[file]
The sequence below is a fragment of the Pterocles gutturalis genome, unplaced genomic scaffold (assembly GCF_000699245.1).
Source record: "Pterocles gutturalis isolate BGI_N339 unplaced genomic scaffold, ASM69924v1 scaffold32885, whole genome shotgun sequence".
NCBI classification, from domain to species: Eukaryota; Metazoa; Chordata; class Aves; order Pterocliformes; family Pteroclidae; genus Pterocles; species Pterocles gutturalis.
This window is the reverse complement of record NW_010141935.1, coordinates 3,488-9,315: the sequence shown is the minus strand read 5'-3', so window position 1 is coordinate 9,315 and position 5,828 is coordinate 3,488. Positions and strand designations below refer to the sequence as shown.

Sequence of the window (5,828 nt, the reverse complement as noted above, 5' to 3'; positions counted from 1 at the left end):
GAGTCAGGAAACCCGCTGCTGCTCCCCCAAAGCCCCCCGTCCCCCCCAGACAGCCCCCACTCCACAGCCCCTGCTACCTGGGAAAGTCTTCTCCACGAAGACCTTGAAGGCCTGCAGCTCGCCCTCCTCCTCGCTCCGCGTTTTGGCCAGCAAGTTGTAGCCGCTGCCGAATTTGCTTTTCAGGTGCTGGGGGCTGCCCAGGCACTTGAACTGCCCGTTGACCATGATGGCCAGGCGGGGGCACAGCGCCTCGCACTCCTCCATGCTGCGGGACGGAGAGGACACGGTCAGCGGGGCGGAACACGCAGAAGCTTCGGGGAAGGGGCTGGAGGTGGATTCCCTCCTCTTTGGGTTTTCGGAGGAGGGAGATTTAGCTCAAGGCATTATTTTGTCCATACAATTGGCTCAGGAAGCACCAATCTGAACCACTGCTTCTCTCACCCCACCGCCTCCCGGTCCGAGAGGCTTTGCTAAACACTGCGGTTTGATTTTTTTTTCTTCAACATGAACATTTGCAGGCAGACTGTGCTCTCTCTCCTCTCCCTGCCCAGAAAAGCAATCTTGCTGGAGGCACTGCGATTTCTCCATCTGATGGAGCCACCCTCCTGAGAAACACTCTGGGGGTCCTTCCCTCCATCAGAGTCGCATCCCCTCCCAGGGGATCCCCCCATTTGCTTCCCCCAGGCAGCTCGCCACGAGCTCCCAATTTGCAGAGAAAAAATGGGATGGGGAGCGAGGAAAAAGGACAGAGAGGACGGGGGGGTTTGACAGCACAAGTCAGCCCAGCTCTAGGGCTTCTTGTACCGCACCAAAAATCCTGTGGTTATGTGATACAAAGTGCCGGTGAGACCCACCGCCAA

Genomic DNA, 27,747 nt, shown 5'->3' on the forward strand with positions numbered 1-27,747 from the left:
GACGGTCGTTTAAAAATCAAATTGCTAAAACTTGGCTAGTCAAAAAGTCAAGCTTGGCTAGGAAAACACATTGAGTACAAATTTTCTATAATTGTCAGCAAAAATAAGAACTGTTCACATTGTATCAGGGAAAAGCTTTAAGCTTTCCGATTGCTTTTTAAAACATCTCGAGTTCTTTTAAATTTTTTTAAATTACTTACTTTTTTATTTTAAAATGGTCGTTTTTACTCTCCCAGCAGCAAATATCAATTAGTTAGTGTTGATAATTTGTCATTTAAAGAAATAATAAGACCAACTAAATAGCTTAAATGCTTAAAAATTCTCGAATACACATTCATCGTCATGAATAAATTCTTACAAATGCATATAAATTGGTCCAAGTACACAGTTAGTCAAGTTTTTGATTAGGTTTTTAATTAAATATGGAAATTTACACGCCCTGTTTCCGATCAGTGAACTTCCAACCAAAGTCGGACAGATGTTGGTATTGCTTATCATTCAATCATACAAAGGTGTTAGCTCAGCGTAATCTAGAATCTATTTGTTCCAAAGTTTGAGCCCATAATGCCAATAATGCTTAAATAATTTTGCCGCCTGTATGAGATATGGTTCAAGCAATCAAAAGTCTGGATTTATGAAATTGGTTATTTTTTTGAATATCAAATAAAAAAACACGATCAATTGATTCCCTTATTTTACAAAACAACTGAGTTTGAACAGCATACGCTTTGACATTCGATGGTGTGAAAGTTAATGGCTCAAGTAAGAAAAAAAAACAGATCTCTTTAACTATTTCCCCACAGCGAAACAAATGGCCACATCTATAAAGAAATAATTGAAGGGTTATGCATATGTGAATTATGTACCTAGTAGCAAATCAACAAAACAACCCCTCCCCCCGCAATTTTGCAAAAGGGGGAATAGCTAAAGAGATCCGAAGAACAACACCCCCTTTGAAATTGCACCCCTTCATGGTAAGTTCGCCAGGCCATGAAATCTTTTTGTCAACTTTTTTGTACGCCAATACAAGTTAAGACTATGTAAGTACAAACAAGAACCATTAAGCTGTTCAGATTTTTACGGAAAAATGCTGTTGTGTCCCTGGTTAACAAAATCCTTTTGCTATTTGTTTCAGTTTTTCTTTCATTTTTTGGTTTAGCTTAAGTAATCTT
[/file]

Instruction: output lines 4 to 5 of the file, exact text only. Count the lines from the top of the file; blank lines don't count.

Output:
This window is the reverse complement of record NW_010141935.1, coordinates 3,488-9,315: the sequence shown is the minus strand read 5'-3', so window position 1 is coordinate 9,315 and position 5,828 is coordinate 3,488. Positions and strand designations below refer to the sequence as shown.

Sequence of the window (5,828 nt, the reverse complement as noted above, 5' to 3'; positions counted from 1 at the left end):